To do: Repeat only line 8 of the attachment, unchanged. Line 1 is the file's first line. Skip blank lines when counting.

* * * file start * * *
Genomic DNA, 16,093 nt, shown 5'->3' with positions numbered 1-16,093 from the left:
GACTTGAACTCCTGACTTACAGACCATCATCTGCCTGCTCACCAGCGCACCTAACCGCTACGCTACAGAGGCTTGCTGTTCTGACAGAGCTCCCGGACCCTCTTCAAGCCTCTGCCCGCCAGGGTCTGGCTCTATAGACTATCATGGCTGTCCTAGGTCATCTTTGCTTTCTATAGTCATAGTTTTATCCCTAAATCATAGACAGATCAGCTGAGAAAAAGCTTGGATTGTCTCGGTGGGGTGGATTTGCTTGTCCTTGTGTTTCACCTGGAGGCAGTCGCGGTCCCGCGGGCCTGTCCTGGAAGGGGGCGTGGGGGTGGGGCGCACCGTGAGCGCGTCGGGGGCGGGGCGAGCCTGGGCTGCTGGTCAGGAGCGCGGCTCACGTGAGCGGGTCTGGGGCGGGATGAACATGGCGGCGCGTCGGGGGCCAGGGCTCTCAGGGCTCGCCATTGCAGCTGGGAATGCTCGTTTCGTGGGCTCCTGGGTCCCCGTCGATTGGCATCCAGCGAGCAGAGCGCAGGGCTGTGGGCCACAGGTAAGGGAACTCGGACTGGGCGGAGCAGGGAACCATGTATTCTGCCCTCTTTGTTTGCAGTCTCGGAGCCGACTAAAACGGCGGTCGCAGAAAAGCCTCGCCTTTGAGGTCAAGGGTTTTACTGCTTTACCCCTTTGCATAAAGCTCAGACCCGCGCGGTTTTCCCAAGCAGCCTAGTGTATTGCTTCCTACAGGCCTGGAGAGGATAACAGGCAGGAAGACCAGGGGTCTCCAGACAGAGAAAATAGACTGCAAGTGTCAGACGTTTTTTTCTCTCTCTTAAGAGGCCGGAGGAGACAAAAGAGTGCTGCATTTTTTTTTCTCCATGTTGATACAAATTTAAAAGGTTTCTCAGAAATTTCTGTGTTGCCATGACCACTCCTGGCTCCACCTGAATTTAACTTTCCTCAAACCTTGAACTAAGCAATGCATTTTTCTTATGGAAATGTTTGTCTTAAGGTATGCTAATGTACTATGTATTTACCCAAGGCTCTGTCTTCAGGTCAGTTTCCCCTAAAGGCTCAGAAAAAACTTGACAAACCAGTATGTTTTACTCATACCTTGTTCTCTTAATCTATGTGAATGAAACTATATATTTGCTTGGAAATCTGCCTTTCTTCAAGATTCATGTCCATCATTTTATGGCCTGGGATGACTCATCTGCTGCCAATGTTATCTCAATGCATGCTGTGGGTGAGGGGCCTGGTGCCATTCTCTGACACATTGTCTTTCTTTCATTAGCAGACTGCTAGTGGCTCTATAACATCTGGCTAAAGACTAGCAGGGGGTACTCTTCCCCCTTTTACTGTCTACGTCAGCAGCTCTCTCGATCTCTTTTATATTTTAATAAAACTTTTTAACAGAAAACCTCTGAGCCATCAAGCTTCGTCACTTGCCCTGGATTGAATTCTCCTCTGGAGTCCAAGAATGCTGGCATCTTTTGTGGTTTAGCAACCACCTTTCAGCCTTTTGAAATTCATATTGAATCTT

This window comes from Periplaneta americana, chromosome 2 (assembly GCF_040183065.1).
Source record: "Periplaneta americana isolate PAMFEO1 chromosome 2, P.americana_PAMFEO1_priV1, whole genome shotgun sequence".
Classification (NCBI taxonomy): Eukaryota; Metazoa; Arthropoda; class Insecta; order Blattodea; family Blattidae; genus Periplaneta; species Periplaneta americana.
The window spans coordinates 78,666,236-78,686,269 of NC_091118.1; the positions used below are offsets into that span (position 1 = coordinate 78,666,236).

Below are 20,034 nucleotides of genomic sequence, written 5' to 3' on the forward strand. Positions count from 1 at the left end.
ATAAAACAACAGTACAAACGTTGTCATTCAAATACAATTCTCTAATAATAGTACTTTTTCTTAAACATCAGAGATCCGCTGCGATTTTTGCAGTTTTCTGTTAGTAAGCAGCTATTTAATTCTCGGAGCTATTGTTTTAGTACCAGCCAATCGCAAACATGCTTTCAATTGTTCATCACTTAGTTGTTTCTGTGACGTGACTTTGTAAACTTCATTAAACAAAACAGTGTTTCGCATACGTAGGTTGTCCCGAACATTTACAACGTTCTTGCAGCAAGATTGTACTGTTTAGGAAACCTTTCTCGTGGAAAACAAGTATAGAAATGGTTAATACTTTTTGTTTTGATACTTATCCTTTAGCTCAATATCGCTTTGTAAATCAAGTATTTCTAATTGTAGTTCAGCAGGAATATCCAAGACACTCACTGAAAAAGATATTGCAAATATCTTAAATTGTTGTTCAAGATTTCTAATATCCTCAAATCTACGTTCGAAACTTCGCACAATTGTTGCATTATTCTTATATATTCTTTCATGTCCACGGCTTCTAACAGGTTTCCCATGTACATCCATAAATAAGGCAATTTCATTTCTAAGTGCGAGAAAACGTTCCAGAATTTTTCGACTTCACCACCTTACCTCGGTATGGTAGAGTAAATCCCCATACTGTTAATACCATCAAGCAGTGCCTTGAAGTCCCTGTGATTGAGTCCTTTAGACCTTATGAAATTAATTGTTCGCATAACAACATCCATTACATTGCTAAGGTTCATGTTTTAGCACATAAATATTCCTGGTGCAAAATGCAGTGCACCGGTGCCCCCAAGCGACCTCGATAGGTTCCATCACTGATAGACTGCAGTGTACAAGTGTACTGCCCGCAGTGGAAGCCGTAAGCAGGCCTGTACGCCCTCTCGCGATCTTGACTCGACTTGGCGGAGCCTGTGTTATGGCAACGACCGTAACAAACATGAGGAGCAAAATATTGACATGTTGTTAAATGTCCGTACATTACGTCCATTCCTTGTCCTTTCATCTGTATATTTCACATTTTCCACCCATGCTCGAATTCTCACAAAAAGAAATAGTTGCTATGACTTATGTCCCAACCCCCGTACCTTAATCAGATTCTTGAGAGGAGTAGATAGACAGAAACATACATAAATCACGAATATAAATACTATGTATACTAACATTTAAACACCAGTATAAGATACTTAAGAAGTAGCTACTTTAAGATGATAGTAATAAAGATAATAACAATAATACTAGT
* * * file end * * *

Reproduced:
ATAAAACAACAGTACAAACGTTGTCATTCAAATACAATTCTCTAATAATAGTACTTTTTCTTAAACATCAGAGATCCGCTGCGATTTTTGCAGTTTTCTGTTAGTAAGCAGCTATTTAATTCTCGGAGCTATTGTTTTAGTACCAGCCAATCGCAAACATGCTTTCAATTGTTCATCACTTAGTTGTTTCTGTGACGTGACTTTGTAAACTTCATTAAACAAAACAGTGTTTCGCATACGTAGGTTGTCCCGAACATTTACAACGTTCTTGCAGCAAGATTGTACTGTTTAGGAAACCTTTCTCGTGGAAAACAAGTATAGAAATGGTTAATACTTTTTGTTTTGATACTTATCCTTTAGCTCAATATCGCTTTGTAAATCAAGTATTTCTAATTGTAGTTCAGCAGGAATATCCAAGACACTCACTGAAAAAGATATTGCAAATATCTTAAATTGTTGTTCAAGATTTCTAATATCCTCAAATCTACGTTCGAAACTTCGCACAATTGTTGCATTATTCTTATATATTCTTTCATGTCCACGGCTTCTAACAGGTTTCCCATGTACATCCATAAATAAGGCAATTTCATTTCTAAGTGCGAGAAAACGTTCCAGAATTTTTCGACTTCACCACCTTACCTCGGTATGGTAGAGTAAATCCCCATACTGTTAATACCATCAAGCAGTGCCTTGAAGTCCCTGTGATTGAGTCCTTTAGACCTTATGAAATTAATTGTTCGCATAACAACATCCATTACATTGCTAAGGTTCATGTTTTAGCACATAAATATTCCTGGTGCAAAATGCAGTGCACCGGTGCCCCCAAGCGACCTCGATAGGTTCCATCACTGATAGACTGCAGTGTACAAGTGTACTGCCCGCAGTGGAAGCCGTAAGCAGGCCTGTACGCCCTCTCGCGATCTTGACTCGACTTGGCGGAGCCTGTGTTATGGCAACGACCGTAACAAACATGAGGAGCAAAATATTGACATGTTGTTAAATGTCCGTACATTACGTCCATTCCTTGTCCTTTCATCTGTATATTTCACATTTTCCACCCATGCTCGAATTCTCACAAAAAGAAATAGTTGCTATGACTTATGTCCCAACCCCCGTACCTTAATCAGATTCTTGAGAGGAGTAGATAGACAGAAACATACATAAATCACGAATATAAATACTATGTATACTAACATTTAAACACCAGTATAAGATACTTAAGAAGTAGCTACTTTAAGATGATAGTAATAAAGATAATAACAATAATACTAGT